Latvian strengths and weaknesses in moving towards closing the gender gap in unpaid housework and care

Global Gender Gap in Unpaid Care: Why Domestic Work Still Remains a Woman’s Burden? A new FROGEE policy brief on the situation in the region, containing an overview of the situation in Latvia written by Anna Pluta (BICEPS).

According to the Gender Equality Index Latvia is the second most equal country in the European Union in terms of gender gaps in the involvement of women and men in caring obligations, as well as their contribution to cooking and housework. In this brief I review Latvian strengths and weaknesses in moving towards closing the gender gap in unpaid housework and care. In particular, I show that despite widespread views in favor of gender equality in family life, the great burden of care and housework responsibilities is still shouldered by women in Latvian households.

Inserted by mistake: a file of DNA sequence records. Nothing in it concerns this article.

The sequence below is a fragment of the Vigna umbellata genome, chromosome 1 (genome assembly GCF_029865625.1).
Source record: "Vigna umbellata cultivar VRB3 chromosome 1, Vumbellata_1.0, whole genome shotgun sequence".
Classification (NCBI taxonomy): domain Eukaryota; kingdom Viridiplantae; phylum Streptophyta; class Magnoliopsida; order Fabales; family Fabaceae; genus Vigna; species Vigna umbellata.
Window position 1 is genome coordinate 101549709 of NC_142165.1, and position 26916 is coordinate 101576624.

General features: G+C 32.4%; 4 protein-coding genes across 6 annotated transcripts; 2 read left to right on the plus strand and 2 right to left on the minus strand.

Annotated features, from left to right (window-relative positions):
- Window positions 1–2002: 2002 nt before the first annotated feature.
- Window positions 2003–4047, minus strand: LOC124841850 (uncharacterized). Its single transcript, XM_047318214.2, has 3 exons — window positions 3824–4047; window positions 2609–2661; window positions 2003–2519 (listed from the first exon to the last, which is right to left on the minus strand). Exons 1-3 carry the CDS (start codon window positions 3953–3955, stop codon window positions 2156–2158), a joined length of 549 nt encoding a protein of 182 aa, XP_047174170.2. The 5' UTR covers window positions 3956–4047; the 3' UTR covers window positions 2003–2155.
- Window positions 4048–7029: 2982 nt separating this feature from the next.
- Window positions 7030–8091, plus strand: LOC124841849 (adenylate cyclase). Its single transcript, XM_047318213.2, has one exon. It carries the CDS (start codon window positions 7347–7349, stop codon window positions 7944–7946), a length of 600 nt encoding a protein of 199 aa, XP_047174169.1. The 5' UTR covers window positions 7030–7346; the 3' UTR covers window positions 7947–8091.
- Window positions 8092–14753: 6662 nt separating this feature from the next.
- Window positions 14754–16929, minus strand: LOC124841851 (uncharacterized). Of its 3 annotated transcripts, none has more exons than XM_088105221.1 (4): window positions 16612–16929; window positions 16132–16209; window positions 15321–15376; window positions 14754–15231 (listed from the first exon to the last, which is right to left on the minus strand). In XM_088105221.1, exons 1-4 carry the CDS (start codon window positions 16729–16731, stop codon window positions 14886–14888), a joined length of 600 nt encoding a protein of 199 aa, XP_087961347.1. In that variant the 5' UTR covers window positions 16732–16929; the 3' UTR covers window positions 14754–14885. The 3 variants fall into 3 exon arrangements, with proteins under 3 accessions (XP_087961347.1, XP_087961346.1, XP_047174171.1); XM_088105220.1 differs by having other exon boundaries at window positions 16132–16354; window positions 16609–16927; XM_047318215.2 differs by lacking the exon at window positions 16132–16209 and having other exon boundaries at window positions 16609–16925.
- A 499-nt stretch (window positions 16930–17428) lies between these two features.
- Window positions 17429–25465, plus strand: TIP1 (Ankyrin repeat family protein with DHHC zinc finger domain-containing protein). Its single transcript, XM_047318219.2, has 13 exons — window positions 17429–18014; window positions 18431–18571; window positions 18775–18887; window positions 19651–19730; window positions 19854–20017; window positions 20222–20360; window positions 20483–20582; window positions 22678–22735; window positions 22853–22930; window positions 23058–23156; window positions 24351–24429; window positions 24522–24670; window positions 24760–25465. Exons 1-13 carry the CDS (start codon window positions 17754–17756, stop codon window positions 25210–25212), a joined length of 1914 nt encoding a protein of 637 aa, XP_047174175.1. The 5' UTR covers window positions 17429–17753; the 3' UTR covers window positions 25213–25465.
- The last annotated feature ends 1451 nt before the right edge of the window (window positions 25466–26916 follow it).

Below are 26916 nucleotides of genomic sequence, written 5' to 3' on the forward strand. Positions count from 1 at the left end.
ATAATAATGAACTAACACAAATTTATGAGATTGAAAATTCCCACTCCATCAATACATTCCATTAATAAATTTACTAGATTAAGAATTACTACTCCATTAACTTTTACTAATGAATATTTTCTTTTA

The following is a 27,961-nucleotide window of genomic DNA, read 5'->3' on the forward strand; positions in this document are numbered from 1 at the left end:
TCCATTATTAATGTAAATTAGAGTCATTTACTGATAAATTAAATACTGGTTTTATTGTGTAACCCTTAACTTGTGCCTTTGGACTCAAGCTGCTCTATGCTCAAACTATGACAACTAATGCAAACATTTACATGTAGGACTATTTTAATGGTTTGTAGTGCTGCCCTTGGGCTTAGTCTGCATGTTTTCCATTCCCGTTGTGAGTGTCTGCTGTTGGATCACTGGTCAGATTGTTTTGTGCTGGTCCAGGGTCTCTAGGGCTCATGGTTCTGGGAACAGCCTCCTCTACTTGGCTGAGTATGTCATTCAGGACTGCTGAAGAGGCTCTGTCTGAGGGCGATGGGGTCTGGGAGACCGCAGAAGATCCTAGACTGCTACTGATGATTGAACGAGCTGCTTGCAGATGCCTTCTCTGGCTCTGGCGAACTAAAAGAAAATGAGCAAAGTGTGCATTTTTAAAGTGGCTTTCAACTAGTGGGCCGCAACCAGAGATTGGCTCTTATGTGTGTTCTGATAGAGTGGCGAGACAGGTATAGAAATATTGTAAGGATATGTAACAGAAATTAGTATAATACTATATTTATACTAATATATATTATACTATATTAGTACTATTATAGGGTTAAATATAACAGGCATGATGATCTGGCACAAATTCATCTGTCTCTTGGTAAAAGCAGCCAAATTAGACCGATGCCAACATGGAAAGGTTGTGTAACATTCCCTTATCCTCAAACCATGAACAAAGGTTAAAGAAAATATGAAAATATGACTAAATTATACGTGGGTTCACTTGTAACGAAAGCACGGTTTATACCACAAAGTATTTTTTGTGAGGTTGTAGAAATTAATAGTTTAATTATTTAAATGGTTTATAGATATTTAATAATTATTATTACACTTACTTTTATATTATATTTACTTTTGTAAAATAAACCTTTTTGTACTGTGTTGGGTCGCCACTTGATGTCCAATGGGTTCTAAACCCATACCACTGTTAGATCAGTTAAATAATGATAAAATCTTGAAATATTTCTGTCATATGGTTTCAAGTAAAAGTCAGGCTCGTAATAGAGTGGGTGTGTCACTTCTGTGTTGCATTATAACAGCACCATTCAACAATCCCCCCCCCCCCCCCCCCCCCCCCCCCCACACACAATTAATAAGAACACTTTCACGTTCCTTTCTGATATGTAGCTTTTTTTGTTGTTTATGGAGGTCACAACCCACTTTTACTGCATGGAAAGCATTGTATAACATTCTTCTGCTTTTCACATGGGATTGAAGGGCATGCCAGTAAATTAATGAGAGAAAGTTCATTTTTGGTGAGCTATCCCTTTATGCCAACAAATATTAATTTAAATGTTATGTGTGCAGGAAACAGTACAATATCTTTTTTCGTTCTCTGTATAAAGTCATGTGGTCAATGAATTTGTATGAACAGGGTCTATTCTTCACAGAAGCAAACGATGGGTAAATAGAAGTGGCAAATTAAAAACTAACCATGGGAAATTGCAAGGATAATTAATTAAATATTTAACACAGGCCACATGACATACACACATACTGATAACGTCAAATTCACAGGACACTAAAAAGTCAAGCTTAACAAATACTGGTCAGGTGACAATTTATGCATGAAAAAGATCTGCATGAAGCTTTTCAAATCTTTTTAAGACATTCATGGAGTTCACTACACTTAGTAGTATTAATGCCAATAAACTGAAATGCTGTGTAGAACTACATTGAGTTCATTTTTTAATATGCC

The full Report on the situation in Latvia is available here.

Reports from Armenia, Belarus, Georgia, Poland, Ukraine and Russia are available in English and the national languages here.

About FROGEE Policy Briefs

FROGEE Policy Briefs is a special series aimed at providing overviews and the popularization of economic research related to gender equality issues. Debates around policies related to gender equality are often highly politicized. We believe that using arguments derived from the most up to date research-based knowledge would help us build a more fruitful discussion of policy proposals and in the end achieve better outcomes.

The aim of the briefs is to improve the understanding of research-based arguments and their implications, by covering the key theories and the most important findings in areas of special interest to the current debate. The briefs start with short general overviews of a given theme, which are followed by a presentation of country-specific contexts, specific policy challenges, implemented reforms and a discussion of other policy options.

Disclaimer: Opinions expressed in policy briefs and other publications are those of the authors; they do not necessarily reflect those of the FREE Network and its research institutes.